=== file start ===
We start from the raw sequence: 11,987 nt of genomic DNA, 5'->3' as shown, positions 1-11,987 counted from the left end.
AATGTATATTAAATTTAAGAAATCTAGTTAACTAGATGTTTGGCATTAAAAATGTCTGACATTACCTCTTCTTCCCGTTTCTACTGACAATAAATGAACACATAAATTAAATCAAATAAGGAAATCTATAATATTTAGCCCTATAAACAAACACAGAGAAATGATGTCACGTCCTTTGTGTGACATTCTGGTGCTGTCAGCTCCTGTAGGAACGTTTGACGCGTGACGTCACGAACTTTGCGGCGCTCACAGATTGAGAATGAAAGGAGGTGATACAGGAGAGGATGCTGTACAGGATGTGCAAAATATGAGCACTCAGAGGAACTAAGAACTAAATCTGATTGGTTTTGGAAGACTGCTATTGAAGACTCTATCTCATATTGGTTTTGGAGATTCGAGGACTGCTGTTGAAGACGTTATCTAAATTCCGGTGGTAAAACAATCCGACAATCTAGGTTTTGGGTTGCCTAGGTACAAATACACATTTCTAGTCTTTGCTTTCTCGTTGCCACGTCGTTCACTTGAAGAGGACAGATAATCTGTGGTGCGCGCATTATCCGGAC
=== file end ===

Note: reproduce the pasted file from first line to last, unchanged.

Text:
We start from the raw sequence: 11,987 nt of genomic DNA, 5'->3' as shown, positions 1-11,987 counted from the left end.
AATGTATATTAAATTTAAGAAATCTAGTTAACTAGATGTTTGGCATTAAAAATGTCTGACATTACCTCTTCTTCCCGTTTCTACTGACAATAAATGAACACATAAATTAAATCAAATAAGGAAATCTATAATATTTAGCCCTATAAACAAACACAGAGAAATGATGTCACGTCCTTTGTGTGACATTCTGGTGCTGTCAGCTCCTGTAGGAACGTTTGACGCGTGACGTCACGAACTTTGCGGCGCTCACAGATTGAGAATGAAAGGAGGTGATACAGGAGAGGATGCTGTACAGGATGTGCAAAATATGAGCACTCAGAGGAACTAAGAACTAAATCTGATTGGTTTTGGAAGACTGCTATTGAAGACTCTATCTCATATTGGTTTTGGAGATTCGAGGACTGCTGTTGAAGACGTTATCTAAATTCCGGTGGTAAAACAATCCGACAATCTAGGTTTTGGGTTGCCTAGGTACAAATACACATTTCTAGTCTTTGCTTTCTCGTTGCCACGTCGTTCACTTGAAGAGGACAGATAATCTGTGGTGCGCGCATTATCCGGAC